• Underage Spouse: one spouse is under 18, unless the underage spouse is 16 or 17 and had parental consent or the underage spouse is 15 and pregnant and had parental consent. Age 18 is the age of majority in Maryland. Because marriage is a contract, a spouse must be at least 18 years old to consent. If one or both spouses is between the ages of 15 and 17, a parent must consent to the marriage or the wife must have given birth to a child. If a spouse is 15 to 17 years old and neither of these conditions occurred, the marriage is void and can be annulled. A child under the age of 15 cannot be married at all.

Addition considerations may enter into an annulment. They include:

  • In a case of duress, the coercion must have existed at the time of the actual ceremony. Maryland courts have annulled marriage when there was a “shotgun wedding,” that is, where a woman’s family threatened the man if he did not marry their pregnant daughter.
  • In the case of fraud, the misrepresentation must be related to the essential elements of the marriage. Lying about his or her financial situation, habits, temper or personality is not enough for an annulment; for fraud to be a basis to annul a marriage, it must be something that affects the health or well being of the spouses or the offspring of the marriage. Hiding a previous marriage and divorce is not enough to annul a marriage; hiding prior insanity is enough to annul a marriage. A wife pregnant by another man at the time of the marriage would also be sufficient for an annulment.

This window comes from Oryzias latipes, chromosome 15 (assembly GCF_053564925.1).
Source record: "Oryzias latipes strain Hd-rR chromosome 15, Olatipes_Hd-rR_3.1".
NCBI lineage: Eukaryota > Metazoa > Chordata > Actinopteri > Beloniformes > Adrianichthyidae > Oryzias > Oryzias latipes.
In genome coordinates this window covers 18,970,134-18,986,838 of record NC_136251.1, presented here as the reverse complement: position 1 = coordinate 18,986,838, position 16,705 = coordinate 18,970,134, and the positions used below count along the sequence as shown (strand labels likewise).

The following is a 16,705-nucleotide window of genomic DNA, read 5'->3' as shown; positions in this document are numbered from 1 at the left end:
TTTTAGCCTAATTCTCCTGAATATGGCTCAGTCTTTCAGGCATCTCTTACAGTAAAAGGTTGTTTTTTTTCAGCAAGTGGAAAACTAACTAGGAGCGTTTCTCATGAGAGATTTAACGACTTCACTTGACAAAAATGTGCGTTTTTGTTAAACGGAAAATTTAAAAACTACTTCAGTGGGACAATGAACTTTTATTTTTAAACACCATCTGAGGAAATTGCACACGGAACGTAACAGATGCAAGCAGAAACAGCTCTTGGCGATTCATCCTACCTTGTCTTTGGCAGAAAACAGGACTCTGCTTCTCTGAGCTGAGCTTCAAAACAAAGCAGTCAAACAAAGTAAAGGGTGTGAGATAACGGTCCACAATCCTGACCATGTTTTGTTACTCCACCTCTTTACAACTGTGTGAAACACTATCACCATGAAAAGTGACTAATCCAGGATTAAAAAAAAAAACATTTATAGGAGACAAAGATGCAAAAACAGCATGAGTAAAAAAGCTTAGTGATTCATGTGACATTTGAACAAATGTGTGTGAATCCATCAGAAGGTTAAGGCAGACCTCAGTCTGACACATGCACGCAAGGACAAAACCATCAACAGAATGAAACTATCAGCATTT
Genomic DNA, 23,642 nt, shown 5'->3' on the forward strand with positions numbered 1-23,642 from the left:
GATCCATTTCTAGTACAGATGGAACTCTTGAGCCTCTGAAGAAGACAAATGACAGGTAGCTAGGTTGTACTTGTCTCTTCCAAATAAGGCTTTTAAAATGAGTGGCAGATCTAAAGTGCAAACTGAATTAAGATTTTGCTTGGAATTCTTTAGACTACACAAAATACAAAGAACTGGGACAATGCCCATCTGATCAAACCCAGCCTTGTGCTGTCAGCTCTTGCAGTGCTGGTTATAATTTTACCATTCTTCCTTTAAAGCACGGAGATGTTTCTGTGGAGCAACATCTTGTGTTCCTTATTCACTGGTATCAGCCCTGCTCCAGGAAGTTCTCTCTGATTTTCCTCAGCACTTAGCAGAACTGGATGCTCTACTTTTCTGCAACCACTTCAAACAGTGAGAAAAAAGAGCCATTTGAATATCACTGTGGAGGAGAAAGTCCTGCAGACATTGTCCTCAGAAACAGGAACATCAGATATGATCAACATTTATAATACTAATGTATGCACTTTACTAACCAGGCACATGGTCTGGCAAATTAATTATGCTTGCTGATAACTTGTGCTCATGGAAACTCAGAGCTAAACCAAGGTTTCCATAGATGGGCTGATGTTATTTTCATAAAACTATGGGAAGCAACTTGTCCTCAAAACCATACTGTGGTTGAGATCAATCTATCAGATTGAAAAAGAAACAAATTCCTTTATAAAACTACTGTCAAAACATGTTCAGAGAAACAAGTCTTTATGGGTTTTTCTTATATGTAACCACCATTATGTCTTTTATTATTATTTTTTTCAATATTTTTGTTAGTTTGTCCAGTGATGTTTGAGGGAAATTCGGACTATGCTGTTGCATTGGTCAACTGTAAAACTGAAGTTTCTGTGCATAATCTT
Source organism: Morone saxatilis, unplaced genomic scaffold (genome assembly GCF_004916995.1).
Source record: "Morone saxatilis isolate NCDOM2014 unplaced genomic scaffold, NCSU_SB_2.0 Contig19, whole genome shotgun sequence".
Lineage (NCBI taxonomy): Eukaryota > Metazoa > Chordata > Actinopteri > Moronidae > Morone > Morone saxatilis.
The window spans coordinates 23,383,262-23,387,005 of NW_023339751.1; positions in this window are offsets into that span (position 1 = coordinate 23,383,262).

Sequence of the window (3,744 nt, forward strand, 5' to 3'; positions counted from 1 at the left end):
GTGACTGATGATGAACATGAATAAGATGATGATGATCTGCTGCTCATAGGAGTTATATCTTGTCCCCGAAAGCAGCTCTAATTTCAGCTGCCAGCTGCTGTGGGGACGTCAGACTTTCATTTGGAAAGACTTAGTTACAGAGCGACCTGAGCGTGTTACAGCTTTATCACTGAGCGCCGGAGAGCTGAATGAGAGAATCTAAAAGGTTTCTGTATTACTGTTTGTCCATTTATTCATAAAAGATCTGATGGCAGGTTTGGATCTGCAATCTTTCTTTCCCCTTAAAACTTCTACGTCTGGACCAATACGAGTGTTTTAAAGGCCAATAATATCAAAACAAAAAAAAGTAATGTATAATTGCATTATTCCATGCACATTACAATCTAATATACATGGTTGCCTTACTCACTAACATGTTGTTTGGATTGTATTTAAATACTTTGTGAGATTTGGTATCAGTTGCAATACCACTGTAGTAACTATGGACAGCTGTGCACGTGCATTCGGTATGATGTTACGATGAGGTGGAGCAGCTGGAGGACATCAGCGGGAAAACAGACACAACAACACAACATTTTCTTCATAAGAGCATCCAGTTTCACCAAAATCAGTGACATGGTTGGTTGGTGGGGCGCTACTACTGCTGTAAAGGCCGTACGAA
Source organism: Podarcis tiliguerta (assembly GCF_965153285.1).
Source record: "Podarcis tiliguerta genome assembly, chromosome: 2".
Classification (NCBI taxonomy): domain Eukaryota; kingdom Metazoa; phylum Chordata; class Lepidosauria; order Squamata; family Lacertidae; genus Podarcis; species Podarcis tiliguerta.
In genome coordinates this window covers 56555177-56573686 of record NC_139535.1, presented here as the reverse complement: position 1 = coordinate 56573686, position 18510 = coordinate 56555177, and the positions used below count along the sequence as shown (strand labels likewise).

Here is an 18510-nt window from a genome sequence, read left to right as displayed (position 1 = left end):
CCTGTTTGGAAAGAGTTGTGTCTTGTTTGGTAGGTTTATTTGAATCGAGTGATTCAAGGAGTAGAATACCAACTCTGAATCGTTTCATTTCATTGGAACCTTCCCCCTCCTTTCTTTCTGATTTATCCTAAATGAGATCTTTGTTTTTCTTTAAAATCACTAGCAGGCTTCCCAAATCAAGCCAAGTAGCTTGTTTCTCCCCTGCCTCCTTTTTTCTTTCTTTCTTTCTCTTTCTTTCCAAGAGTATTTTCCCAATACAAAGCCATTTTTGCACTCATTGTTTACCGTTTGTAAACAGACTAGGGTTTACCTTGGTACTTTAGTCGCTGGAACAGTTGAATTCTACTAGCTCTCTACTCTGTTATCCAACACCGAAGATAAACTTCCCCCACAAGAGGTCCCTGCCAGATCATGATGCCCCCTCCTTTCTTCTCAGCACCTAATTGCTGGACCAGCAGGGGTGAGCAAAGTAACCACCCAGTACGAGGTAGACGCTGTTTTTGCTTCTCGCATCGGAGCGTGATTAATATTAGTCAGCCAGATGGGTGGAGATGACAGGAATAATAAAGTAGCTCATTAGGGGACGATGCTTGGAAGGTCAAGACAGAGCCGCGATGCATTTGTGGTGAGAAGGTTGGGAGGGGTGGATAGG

• If a marriage happened because one spouse coerced or defrauded the other spouse, and the innocent spouse continues to cohabit after discovering the fraud, the fraud ground has been waived and the marriage can no longer be annulled.

In Maryland, when a marriage is annulled, the judge can still decide issues like custody, visitation, child support, alimony and attorney’s fees. The court can also divide any property the spouses have, including bank accounts, pensions and retirement accounts. In Maryland, children of an annulled marriage are legitimate unless it can be clearly proven that the husband did not father the children. When a child is declared legitimate, both parents have the duty to financially support the child.

Procedure

The filing spouse is the plaintiff in the complaint; the other spouse is the defendant. In Maryland, a complaint for annulment is filed in the circuit court for the county where the spouses live, and one spouse needs to have lived in Maryland for at least a year. The complaint states the date of the marriage, as well as the grounds for an annulment, and identifies any children born of the marriage.

After filing in the district court, the plaintiff serves the defendant with a copy of the complaint. Although a little more difficult, it is possible to serve a party even if he or she cannot be found or lives out of state.

At a hearing, the judge decides if the plaintiff has proven that the marriage should be annulled. If so, the judge will sign an order granting an annulment. The judge may also grant the annulment if the defendant simply agrees with it.